Looking at the article again, I don’t understand some points. The article’s principal argument seems to be tourism is bad because it encourages frivolous flights which wastefully increase CO2 emissions. I’ve expressed thoughts on this before. It’s curious that the essayist criticizes the cruise ships for dumping sewage rather than air pollution (according to the link, 50,000 Europeans die premature deaths per year because cruise ships burn dirty fuel) or that they emit more carbon dioxide per passenger mile than commercial passenger airplanes. It’s especially weird to criticize airplanes for emitting carbon and NOT criticize cruise ships for emitting even more carbon.

I also don’t understand how short-distance tourism (say, visiting a place fifty miles away from one’s home) is so terrible for the environment. Yes, it has a higher environmental impact than just staying at home, but it’s a vastly lower impact than traveling two thousand miles.

Now, in the pandemic, we can ask: did tourism die? Technically, no. But tourism received a mortal wound. Continue reading

Why do self-identified progressives/liberals use Uber/Lyft? And am I really any different?

I only need one reason to vote against California’s 2020 Proposition 22: it requires a 7/8 majority in the California legislature to be amended unless it is overridden by another proposition (meaning another expensive campaign – the Yes on 22 campaign, at over $180 million dollars, primarily funded by a few corporations, is already the most expensive campaign for a ballot measure in California history). The original AB5 law had glaring problems, has already been amended by the legislature, and can be amended again. Any law like AB5 or Prop 22 with massively uncertain social and economic effects needs to be open to amendation by the legislature and not require a clunky voter measure to fix. For this reason alone, I urge all California voters to VOTE NO. If you support any clauses in the proposition, it is much better to pester your representatives in the legislature to pass appropriate legislation so that if it backfires and does not work out the way you hope, it can be fixed.

That said, what I really want to talk about how people who claim to be progressive, in favor of fair pay, an equal economic playing field, and rule of law, still choose to patronize Uber/Lyft/etc.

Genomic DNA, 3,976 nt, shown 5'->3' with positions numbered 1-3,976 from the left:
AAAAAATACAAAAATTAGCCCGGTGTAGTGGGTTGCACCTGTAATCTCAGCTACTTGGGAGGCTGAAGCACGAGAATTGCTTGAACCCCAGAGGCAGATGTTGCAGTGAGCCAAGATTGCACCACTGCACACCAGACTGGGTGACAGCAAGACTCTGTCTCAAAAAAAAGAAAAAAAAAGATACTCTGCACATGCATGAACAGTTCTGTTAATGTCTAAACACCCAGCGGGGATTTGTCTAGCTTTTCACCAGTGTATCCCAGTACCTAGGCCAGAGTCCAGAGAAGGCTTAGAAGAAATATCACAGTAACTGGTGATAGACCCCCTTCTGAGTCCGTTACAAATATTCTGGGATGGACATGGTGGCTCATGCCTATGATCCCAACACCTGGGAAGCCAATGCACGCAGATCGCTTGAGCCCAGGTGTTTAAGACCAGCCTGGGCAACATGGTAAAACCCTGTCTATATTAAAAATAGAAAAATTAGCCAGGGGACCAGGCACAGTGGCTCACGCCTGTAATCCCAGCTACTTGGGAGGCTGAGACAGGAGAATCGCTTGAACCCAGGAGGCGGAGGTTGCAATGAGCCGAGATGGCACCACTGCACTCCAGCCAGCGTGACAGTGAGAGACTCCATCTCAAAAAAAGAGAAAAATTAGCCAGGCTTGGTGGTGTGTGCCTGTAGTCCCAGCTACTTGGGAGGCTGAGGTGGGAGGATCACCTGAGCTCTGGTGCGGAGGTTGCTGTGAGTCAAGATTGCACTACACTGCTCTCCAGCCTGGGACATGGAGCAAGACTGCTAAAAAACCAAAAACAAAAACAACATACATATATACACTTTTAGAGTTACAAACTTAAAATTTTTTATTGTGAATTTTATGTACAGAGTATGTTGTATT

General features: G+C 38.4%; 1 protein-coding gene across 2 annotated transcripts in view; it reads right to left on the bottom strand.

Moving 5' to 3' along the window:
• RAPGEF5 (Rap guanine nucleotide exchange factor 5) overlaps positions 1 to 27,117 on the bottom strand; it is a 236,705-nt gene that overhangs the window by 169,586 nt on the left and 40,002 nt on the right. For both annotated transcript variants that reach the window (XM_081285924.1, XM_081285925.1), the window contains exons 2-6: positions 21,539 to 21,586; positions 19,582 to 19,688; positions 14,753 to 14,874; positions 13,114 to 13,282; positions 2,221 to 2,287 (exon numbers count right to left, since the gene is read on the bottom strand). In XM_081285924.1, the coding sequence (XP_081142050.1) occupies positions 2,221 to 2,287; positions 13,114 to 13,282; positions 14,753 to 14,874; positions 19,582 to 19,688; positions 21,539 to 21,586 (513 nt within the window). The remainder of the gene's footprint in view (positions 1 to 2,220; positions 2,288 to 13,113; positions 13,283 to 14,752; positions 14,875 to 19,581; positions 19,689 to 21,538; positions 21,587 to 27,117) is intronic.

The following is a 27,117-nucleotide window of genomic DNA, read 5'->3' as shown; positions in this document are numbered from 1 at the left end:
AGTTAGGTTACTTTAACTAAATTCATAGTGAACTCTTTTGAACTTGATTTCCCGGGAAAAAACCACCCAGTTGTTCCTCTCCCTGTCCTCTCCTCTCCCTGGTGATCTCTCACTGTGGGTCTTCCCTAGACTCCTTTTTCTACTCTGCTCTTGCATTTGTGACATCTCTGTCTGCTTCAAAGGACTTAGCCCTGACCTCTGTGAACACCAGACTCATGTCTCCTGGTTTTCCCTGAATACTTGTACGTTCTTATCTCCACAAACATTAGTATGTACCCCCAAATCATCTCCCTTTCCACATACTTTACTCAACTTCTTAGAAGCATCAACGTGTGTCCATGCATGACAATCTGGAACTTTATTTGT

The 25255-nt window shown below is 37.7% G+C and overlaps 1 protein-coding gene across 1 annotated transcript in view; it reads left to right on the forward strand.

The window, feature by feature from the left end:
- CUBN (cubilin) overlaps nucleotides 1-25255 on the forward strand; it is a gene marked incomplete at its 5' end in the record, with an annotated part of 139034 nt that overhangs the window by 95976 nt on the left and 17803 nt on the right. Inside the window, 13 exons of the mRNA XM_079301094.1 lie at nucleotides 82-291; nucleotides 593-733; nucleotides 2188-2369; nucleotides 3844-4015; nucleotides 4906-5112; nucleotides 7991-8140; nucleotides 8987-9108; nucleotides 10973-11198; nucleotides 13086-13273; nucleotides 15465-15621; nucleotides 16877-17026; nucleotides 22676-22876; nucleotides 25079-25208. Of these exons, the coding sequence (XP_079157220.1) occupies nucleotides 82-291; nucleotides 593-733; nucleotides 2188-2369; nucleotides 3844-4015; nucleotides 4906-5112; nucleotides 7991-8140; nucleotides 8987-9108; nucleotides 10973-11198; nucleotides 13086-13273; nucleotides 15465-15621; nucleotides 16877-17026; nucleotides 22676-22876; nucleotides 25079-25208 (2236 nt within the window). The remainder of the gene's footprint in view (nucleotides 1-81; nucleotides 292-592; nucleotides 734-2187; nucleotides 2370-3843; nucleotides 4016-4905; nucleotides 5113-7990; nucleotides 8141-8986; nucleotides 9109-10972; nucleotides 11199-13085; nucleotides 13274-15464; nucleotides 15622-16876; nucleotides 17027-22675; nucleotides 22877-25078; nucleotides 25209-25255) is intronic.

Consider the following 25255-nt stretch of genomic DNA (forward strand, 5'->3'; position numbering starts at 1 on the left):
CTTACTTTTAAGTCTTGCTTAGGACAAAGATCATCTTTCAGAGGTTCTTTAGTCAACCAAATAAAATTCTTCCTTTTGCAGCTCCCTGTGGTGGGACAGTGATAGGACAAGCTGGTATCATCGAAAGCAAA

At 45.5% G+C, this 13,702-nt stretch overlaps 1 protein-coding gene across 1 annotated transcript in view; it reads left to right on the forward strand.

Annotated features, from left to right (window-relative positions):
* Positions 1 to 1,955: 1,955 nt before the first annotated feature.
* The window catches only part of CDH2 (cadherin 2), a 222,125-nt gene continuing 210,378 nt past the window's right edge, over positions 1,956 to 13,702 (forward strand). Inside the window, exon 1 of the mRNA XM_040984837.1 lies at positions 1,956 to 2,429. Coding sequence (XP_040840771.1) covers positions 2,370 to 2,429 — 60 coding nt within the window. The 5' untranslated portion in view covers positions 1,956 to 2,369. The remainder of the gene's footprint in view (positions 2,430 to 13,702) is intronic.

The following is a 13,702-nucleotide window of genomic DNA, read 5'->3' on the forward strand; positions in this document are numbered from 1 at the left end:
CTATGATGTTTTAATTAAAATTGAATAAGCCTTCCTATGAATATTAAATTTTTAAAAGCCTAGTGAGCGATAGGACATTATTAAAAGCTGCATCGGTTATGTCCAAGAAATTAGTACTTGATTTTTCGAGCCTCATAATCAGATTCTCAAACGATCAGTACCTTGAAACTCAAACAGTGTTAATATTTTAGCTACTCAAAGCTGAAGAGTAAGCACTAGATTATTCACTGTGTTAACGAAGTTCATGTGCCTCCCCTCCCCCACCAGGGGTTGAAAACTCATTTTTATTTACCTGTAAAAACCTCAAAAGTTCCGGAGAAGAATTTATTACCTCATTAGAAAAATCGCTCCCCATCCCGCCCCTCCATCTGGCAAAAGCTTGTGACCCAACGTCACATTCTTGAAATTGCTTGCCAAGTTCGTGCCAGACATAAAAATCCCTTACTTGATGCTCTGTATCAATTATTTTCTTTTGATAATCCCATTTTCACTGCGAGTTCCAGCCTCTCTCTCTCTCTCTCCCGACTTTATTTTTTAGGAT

Last year, when I was in Juneau, I needed a few car rides, and I wanted to share them with other people so I could split the fare. I knew, from talking to locals, that there were very few Lyft drivers in Juneau and that they charged even higher fares than the local taxi companies. I passed on this information to other tourists in Juneau, and they still chose Lyft. At first, I could not believe it. Why would anyone choose a more expensive service with less availability? It was only when they tried to get a Lyft and failed because no driver was available that they finally listened to me, called a local taxi company, and were shocked that the local taxi company charged less, even though I had already told them that would be the case. When I asked them why they tried Lyft even after my warning, they said “because it’s convenient.”

And not all tourists heeded me even after they could not get a Lyft ride. Even when they knew they would have to wait more than an hour for a Lyft, they refused to do a price comparison with a local taxi company and preferred to wait for the Lyft rather than get a taxi which would arrive much sooner.

I finally figured out that, by ‘convenient,’ they mean it’s their habit to always choose Lyft, even when someone is telling them they will have to wait longer and pay more. They are not in the habit of dealing with any of the taxi companies in Juneau. There is some psychological benefit that is worth spending more time and money on. Continue reading

The Joy of Picking Fruit

It started with Himalayan blackberries.

On the left is a ripe Himalayan blackberry; the one on the right is unripe.

For as long as I can remember, I have known how to pick fruit, specifically Himalayan blackberries. It’s something I started doing as soon as I was physically capable. My father recalls that a gardener came to my kindergarten class to explain how flowers led to fruit, and that he was impressed that I already knew about all that because I had already seen it all happen with Himalayan blackberry plants.

I was primed at a very young age to figure out how to get ripe fruit, even if it meant navigating thorns, to get the sweet reward.

The Himalayan blackberries are in season now in San Francisco. Some years I ignore them (it is annoying to deal with the thorns and blackberries are not, IMO, the tastiest of fruit), but this year I am collecting blackberries. Continue reading

Remembering Jiaming Lake and the Southern Cross-Island Highway (Part 4)

This is a photo taken on the Southern Cross-Island Highway – I’m guessing that’s the Xinwulu river

Continued from Part 3.

When I wrote the emails in 2013 about my trip on the Southern Cross-Island Highway, I promised at the end that I would an email about Wulu Gorge, which I never did. Thus, unlike the previous parts of this blog post series, this entire post was written in 2020. And instead of being able to copy and paste a bunch of text I wrote shortly after the trip, all I have to rely on are a few photos and memories which are more than six years old.